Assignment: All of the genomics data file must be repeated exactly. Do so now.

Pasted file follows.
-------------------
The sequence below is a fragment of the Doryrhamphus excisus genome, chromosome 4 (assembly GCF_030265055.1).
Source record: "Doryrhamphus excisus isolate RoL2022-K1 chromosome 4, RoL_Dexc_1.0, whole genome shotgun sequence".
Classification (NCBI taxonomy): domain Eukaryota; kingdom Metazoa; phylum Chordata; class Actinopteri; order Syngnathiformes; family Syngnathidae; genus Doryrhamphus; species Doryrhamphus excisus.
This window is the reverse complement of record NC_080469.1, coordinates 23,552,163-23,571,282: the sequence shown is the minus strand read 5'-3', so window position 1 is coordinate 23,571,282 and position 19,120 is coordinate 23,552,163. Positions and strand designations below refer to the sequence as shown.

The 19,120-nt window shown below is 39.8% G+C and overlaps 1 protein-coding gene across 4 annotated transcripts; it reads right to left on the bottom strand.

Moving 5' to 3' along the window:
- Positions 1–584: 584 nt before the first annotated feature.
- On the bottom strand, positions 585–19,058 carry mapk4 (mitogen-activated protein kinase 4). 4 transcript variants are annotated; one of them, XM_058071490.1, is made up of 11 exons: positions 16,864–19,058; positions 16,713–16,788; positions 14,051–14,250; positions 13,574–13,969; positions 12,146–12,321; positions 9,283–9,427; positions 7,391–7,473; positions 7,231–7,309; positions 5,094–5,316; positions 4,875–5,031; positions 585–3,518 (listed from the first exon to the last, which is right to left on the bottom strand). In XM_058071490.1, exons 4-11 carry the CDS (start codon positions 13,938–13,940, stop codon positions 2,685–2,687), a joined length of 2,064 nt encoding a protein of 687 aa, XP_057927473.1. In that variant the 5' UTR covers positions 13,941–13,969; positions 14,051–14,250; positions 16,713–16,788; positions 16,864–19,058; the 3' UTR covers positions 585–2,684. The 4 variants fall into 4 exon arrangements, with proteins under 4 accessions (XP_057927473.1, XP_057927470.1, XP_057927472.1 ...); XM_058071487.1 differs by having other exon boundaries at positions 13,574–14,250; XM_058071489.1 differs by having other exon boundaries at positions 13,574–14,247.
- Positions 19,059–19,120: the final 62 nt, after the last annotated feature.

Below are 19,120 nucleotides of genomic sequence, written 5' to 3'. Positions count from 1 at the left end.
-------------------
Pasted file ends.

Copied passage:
The sequence below is a fragment of the Doryrhamphus excisus genome, chromosome 4 (assembly GCF_030265055.1).
Source record: "Doryrhamphus excisus isolate RoL2022-K1 chromosome 4, RoL_Dexc_1.0, whole genome shotgun sequence".
Classification (NCBI taxonomy): domain Eukaryota; kingdom Metazoa; phylum Chordata; class Actinopteri; order Syngnathiformes; family Syngnathidae; genus Doryrhamphus; species Doryrhamphus excisus.
This window is the reverse complement of record NC_080469.1, coordinates 23,552,163-23,571,282: the sequence shown is the minus strand read 5'-3', so window position 1 is coordinate 23,571,282 and position 19,120 is coordinate 23,552,163. Positions and strand designations below refer to the sequence as shown.

The 19,120-nt window shown below is 39.8% G+C and overlaps 1 protein-coding gene across 4 annotated transcripts; it reads right to left on the bottom strand.

Moving 5' to 3' along the window:
- Positions 1–584: 584 nt before the first annotated feature.
- On the bottom strand, positions 585–19,058 carry mapk4 (mitogen-activated protein kinase 4). 4 transcript variants are annotated; one of them, XM_058071490.1, is made up of 11 exons: positions 16,864–19,058; positions 16,713–16,788; positions 14,051–14,250; positions 13,574–13,969; positions 12,146–12,321; positions 9,283–9,427; positions 7,391–7,473; positions 7,231–7,309; positions 5,094–5,316; positions 4,875–5,031; positions 585–3,518 (listed from the first exon to the last, which is right to left on the bottom strand). In XM_058071490.1, exons 4-11 carry the CDS (start codon positions 13,938–13,940, stop codon positions 2,685–2,687), a joined length of 2,064 nt encoding a protein of 687 aa, XP_057927473.1. In that variant the 5' UTR covers positions 13,941–13,969; positions 14,051–14,250; positions 16,713–16,788; positions 16,864–19,058; the 3' UTR covers positions 585–2,684. The 4 variants fall into 4 exon arrangements, with proteins under 4 accessions (XP_057927473.1, XP_057927470.1, XP_057927472.1 ...); XM_058071487.1 differs by having other exon boundaries at positions 13,574–14,250; XM_058071489.1 differs by having other exon boundaries at positions 13,574–14,247.
- Positions 19,059–19,120: the final 62 nt, after the last annotated feature.

Below are 19,120 nucleotides of genomic sequence, written 5' to 3'. Positions count from 1 at the left end.